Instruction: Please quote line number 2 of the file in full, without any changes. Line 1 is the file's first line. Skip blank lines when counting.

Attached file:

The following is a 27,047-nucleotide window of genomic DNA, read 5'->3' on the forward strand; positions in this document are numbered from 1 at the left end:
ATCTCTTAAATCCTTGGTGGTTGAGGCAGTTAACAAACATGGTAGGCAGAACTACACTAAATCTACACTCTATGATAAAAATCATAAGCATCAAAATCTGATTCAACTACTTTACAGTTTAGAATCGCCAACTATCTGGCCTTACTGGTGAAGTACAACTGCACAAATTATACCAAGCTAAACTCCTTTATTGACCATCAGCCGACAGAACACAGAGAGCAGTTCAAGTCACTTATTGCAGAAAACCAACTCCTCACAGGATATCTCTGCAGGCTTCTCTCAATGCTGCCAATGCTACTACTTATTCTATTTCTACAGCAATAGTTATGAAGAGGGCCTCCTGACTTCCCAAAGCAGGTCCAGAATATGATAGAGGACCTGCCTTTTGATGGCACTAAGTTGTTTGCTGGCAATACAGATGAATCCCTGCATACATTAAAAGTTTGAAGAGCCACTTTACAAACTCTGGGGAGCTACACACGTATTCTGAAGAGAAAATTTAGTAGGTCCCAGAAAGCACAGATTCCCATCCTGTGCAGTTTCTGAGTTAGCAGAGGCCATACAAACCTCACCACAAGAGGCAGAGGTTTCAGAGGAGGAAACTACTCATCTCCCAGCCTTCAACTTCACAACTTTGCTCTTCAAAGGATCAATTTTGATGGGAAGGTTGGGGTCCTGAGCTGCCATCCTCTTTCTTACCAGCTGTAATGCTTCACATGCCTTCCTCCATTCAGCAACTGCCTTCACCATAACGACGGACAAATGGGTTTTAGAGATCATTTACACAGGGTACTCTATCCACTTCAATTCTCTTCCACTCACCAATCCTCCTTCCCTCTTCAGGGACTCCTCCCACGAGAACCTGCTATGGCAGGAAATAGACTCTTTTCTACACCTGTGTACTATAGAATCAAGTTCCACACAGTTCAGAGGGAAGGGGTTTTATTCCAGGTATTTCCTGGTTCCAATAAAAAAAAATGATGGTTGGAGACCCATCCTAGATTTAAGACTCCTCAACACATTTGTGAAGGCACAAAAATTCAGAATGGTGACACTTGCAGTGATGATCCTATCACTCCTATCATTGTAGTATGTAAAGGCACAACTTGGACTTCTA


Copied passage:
ATCTCTTAAATCCTTGGTGGTTGAGGCAGTTAACAAACATGGTAGGCAGAACTACACTAAATCTACACTCTATGATAAAAATCATAAGCATCAAAATCTGATTCAACTACTTTACAGTTTAGAATCGCCAACTATCTGGCCTTACTGGTGAAGTACAACTGCACAAATTATACCAAGCTAAACTCCTTTATTGACCATCAGCCGACAGAACACAGAGAGCAGTTCAAGTCACTTATTGCAGAAAACCAACTCCTCACAGGATATCTCTGCAGGCTTCTCTCAATGCTGCCAATGCTACTACTTATTCTATTTCTACAGCAATAGTTATGAAGAGGGCCTCCTGACTTCCCAAAGCAGGTCCAGAATATGATAGAGGACCTGCCTTTTGATGGCACTAAGTTGTTTGCTGGCAATACAGATGAATCCCTGCATACATTAAAAGTTTGAAGAGCCACTTTACAAACTCTGGGGAGCTACACACGTATTCTGAAGAGAAAATTTAGTAGGTCCCAGAAAGCACAGATTCCCATCCTGTGCAGTTTCTGAGTTAGCAGAGGCCATACAAACCTCACCACAAGAGGCAGAGGTTTCAGAGGAGGAAACTACTCATCTCCCAGCCTTCAACTTCACAACTTTGCTCTTCAAAGGATCAATTTTGATGGGAAGGTTGGGGTCCTGAGCTGCCATCCTCTTTCTTACCAGCTGTAATGCTTCACATGCCTTCCTCCATTCAGCAACTGCCTTCACCATAACGACGGACAAATGGGTTTTAGAGATCATTTACACAGGGTACTCTATCCACTTCAATTCTCTTCCACTCACCAATCCTCCTTCCCTCTTCAGGGACTCCTCCCACGAGAACCTGCTATGGCAGGAAATAGACTCTTTTCTACACCTGTGTACTATAGAATCAAGTTCCACACAGTTCAGAGGGAAGGGGTTTTATTCCAGGTATTTCCTGGTTCCAATAAAAAAAAATGATGGTTGGAGACCCATCCTAGATTTAAGACTCCTCAACACATTTGTGAAGGCACAAAAATTCAGAATGGTGACACTTGCAGTGATGATCCTATCACTCCTATCATTGTAGTATGTAAAGGCACAACTTGGACTTCTA